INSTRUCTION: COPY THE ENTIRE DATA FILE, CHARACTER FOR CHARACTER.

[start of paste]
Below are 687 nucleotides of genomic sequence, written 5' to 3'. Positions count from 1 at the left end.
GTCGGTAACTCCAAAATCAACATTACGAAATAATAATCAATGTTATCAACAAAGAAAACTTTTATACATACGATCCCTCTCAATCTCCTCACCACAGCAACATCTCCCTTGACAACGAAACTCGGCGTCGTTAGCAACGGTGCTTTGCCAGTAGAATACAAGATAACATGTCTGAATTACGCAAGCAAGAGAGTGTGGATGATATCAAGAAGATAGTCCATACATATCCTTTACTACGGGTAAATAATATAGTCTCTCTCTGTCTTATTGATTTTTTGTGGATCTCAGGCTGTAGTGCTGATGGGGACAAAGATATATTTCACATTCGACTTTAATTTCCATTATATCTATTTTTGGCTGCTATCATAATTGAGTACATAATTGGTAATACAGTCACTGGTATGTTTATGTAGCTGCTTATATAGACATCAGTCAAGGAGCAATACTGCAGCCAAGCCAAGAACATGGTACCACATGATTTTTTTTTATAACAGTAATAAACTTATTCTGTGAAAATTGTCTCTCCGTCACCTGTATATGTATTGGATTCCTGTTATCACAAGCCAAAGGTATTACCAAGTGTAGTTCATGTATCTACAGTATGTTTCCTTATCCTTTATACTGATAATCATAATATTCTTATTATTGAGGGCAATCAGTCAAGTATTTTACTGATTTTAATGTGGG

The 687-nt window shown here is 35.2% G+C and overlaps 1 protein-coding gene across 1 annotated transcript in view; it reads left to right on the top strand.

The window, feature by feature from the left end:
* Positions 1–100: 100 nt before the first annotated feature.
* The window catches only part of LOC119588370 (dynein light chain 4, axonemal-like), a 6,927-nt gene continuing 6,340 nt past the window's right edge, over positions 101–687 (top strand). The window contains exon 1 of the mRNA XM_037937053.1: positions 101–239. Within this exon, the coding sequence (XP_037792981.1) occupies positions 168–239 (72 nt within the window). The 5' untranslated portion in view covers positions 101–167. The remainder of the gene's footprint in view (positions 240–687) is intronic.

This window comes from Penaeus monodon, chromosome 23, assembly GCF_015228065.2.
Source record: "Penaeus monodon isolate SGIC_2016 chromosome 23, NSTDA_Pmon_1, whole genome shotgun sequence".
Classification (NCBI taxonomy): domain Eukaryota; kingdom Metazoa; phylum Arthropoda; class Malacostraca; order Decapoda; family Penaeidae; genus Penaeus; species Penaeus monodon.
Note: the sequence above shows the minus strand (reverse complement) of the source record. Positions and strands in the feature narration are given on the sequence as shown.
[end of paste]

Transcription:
Below are 687 nucleotides of genomic sequence, written 5' to 3'. Positions count from 1 at the left end.
GTCGGTAACTCCAAAATCAACATTACGAAATAATAATCAATGTTATCAACAAAGAAAACTTTTATACATACGATCCCTCTCAATCTCCTCACCACAGCAACATCTCCCTTGACAACGAAACTCGGCGTCGTTAGCAACGGTGCTTTGCCAGTAGAATACAAGATAACATGTCTGAATTACGCAAGCAAGAGAGTGTGGATGATATCAAGAAGATAGTCCATACATATCCTTTACTACGGGTAAATAATATAGTCTCTCTCTGTCTTATTGATTTTTTGTGGATCTCAGGCTGTAGTGCTGATGGGGACAAAGATATATTTCACATTCGACTTTAATTTCCATTATATCTATTTTTGGCTGCTATCATAATTGAGTACATAATTGGTAATACAGTCACTGGTATGTTTATGTAGCTGCTTATATAGACATCAGTCAAGGAGCAATACTGCAGCCAAGCCAAGAACATGGTACCACATGATTTTTTTTTATAACAGTAATAAACTTATTCTGTGAAAATTGTCTCTCCGTCACCTGTATATGTATTGGATTCCTGTTATCACAAGCCAAAGGTATTACCAAGTGTAGTTCATGTATCTACAGTATGTTTCCTTATCCTTTATACTGATAATCATAATATTCTTATTATTGAGGGCAATCAGTCAAGTATTTTACTGATTTTAATGTGGG

The 687-nt window shown here is 35.2% G+C and overlaps 1 protein-coding gene across 1 annotated transcript in view; it reads left to right on the top strand.

The window, feature by feature from the left end:
* Positions 1–100: 100 nt before the first annotated feature.
* The window catches only part of LOC119588370 (dynein light chain 4, axonemal-like), a 6,927-nt gene continuing 6,340 nt past the window's right edge, over positions 101–687 (top strand). The window contains exon 1 of the mRNA XM_037937053.1: positions 101–239. Within this exon, the coding sequence (XP_037792981.1) occupies positions 168–239 (72 nt within the window). The 5' untranslated portion in view covers positions 101–167. The remainder of the gene's footprint in view (positions 240–687) is intronic.

This window comes from Penaeus monodon, chromosome 23, assembly GCF_015228065.2.
Source record: "Penaeus monodon isolate SGIC_2016 chromosome 23, NSTDA_Pmon_1, whole genome shotgun sequence".
Classification (NCBI taxonomy): domain Eukaryota; kingdom Metazoa; phylum Arthropoda; class Malacostraca; order Decapoda; family Penaeidae; genus Penaeus; species Penaeus monodon.
Note: the sequence above shows the minus strand (reverse complement) of the source record. Positions and strands in the feature narration are given on the sequence as shown.